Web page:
“They kept me in rehab against my will.  It's illegal in the world but not in Pakistan': Wasim Akram on cocaine addiction

“They kept me in rehab against my will. It’s illegal in the world but not in Pakistan’: Wasim Akram on cocaine addiction

Wasim Akram, who discussed his cocaine addiction after retirement in his autobiography, Sultan: A Memoir, has now revealed that he was kept in rehab in Pakistan for two and a half months against his will. Akram, a former Pakistani captain and the country’s leading wicket-taker in ODIs and away Tests, developed a cocaine addiction while in England after retiring from international cricket. The legendary Pakistani fast bowler said he couldn’t socialize without drugs at any time and when his first wife Huma found out about his addiction she suggested he go to a rehab center but it didn’t work out proceeded as planned.

“In England, someone at a party said ‘do you want to try?’ I was retired I said yeah Then a line became a gram I came back to Pakistan Nobody knew what it was but it was available I realized I don’t I couldn’t function without it, which means I couldn’t. I couldn’t socialize without it. It was getting worse and worse. My kids were young. I was hurting my late wife a lot. We would have arguments. She said I need help She said there is rehab you can go I said ok I will go there for a month but they tell me kept there for two and a half months against my will Apparently it’s illegal in the world but not in Pakistan It didn’t help me When I came out a rebellion came It’s my money , I stayed in this awful place against my will,” said Akram, arguably the greatest left-arm pace cricket ever, in The Quality Cricketer Podcast.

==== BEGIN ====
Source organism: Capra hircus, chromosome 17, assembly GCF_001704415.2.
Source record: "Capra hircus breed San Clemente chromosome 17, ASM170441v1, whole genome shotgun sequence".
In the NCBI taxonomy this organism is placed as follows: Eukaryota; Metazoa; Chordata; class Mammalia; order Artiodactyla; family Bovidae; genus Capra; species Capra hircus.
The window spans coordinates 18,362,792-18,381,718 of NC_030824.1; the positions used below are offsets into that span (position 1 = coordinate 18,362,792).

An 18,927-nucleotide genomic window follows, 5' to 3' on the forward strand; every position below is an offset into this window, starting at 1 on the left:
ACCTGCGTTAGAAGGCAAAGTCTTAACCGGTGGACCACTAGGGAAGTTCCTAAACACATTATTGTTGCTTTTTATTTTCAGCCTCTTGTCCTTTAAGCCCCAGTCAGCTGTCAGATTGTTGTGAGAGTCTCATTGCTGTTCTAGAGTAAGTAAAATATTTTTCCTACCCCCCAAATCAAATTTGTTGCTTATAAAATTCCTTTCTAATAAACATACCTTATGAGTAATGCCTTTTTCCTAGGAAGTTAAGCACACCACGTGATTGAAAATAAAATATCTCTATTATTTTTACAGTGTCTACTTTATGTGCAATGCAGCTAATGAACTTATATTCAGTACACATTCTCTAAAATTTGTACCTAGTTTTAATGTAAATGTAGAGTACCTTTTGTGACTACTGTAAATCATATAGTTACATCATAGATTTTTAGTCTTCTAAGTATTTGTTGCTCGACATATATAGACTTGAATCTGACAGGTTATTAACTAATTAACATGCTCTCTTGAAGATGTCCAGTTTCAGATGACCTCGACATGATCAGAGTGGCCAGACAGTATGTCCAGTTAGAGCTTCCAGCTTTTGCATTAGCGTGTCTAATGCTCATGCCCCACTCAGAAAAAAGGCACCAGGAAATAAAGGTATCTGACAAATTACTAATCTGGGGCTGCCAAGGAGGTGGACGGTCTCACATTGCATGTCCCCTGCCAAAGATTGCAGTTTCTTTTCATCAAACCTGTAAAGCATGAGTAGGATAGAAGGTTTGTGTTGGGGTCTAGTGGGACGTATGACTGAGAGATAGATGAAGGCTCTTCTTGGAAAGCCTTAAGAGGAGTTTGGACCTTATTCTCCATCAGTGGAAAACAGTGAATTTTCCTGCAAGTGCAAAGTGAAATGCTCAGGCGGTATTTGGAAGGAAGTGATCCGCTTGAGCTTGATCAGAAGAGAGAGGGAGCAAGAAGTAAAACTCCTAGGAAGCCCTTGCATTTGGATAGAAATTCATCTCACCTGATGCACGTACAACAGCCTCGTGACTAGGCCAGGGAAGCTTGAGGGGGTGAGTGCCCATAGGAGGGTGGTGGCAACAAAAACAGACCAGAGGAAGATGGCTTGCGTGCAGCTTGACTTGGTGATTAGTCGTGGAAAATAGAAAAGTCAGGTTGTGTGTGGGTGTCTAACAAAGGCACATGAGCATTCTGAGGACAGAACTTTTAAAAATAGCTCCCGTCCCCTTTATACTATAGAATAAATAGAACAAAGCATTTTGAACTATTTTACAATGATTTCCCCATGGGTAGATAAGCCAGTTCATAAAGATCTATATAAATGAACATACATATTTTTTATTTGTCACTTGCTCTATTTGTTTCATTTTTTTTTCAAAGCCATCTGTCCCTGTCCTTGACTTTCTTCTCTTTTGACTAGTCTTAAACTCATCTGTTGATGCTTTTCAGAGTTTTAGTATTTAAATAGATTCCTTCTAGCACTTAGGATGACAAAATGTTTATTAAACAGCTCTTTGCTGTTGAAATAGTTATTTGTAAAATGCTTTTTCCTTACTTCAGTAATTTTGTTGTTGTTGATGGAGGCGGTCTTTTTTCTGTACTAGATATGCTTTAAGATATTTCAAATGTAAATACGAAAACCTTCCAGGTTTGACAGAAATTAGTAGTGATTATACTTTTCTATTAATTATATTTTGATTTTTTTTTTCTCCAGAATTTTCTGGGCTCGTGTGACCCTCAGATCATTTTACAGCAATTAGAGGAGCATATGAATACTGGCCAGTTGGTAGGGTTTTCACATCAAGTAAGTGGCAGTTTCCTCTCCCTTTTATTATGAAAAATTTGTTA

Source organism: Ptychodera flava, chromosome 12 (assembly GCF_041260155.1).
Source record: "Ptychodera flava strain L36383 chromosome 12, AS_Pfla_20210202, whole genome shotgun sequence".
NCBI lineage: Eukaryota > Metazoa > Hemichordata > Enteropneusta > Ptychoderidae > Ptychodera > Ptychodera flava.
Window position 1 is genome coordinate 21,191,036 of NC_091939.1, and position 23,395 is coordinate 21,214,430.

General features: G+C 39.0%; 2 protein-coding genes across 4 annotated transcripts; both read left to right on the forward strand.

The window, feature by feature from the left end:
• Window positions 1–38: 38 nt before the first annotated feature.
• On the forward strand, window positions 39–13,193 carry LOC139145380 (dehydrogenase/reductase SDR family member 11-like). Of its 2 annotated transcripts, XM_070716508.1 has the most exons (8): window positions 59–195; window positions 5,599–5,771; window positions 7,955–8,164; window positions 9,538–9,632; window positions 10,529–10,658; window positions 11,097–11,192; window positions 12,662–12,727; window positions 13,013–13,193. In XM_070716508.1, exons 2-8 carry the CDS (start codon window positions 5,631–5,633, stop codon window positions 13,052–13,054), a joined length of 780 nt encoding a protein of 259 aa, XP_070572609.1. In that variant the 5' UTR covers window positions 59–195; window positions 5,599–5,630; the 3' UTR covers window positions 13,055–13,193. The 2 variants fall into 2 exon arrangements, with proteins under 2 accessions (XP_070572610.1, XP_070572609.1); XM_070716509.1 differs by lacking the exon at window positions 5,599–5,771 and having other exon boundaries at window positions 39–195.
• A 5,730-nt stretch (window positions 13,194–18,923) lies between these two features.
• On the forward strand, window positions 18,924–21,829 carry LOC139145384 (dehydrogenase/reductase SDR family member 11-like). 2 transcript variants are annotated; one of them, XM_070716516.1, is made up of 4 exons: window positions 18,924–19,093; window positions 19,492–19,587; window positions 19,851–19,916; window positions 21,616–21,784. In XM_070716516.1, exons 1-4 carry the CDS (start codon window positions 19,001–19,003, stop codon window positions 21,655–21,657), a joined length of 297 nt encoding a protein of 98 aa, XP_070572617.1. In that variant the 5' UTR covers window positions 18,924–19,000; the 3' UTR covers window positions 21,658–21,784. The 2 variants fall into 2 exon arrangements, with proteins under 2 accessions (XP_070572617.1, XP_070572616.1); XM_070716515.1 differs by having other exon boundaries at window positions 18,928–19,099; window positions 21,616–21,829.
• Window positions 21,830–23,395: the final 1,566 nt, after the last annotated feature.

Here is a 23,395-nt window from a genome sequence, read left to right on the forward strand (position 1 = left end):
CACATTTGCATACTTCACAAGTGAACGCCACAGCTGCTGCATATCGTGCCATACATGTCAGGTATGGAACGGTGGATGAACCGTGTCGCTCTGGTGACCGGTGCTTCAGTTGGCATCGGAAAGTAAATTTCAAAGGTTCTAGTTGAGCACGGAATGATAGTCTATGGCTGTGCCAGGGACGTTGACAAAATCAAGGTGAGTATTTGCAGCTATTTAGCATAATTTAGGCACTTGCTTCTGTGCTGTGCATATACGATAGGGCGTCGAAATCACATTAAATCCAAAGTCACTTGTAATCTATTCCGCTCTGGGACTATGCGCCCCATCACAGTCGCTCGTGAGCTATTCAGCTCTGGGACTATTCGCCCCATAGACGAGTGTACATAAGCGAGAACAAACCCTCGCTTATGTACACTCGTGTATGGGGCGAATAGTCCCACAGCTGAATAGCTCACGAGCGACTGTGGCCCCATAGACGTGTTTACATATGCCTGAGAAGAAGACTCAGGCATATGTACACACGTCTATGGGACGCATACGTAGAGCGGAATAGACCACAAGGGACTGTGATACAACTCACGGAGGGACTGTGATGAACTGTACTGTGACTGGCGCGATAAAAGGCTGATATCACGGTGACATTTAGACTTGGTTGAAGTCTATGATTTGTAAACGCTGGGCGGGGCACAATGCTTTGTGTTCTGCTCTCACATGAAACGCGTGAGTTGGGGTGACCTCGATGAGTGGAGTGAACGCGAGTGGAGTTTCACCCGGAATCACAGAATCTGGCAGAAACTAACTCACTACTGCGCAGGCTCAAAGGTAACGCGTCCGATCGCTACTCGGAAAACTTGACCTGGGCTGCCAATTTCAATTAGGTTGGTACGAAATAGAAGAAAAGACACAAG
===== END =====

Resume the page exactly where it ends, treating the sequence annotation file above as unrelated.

The 1992 World Cup winner said he had a very different idea of ​​rehab centers but what he got in Pakistan was “awful”.

“In western movies, even in Australia, you see rehabs with nice big lawns, people giving lectures, you go to the gym. But I went to a place (in Pakistan) with a hallway and eight rooms, that’s all. It was very, very difficult. It was a horrible time,” he added.

Akram also shared how his life changed when his wife passed away and he had to take care of his two young boys.

“Then a tragedy happened, my wife passed away. I knew I was on the wrong track, I wanted to get out of it. I had two young boys. In Western culture, a dad is involved half- half (with the mother) You wake up in the morning, drop your child off at school, pick them up and change their clothes. In our culture, as a father, we never do that. It’s the turn of the wife. Our job is to go out and raise funds. I was lost for two years. I never knew where I was to buy them clothes. I didn’t know what they ate, I had to go every class and attend parent-teacher meetings. I had to be friendly with their friends’ parents, but I have to say that all the parents around my children were very helpful to me.

“Then I moved to Karachi as my in-laws were there, I stayed in a one-room apartment and found a new school for the children. After three or four years, my current wife , who I met in Melbourne, took over but those two or three years in between were very difficult,” added the legendary cricketer.

When asked to give advice to the younger generation so that they don’t take the wrong path, Akram said one should choose one’s friends carefully.

“My advice to the younger generation is to choose your business carefully. If your business is like this, you are bound to go the wrong way and very few manage to get out of this way. Make sure your friends have good ethics of work.”

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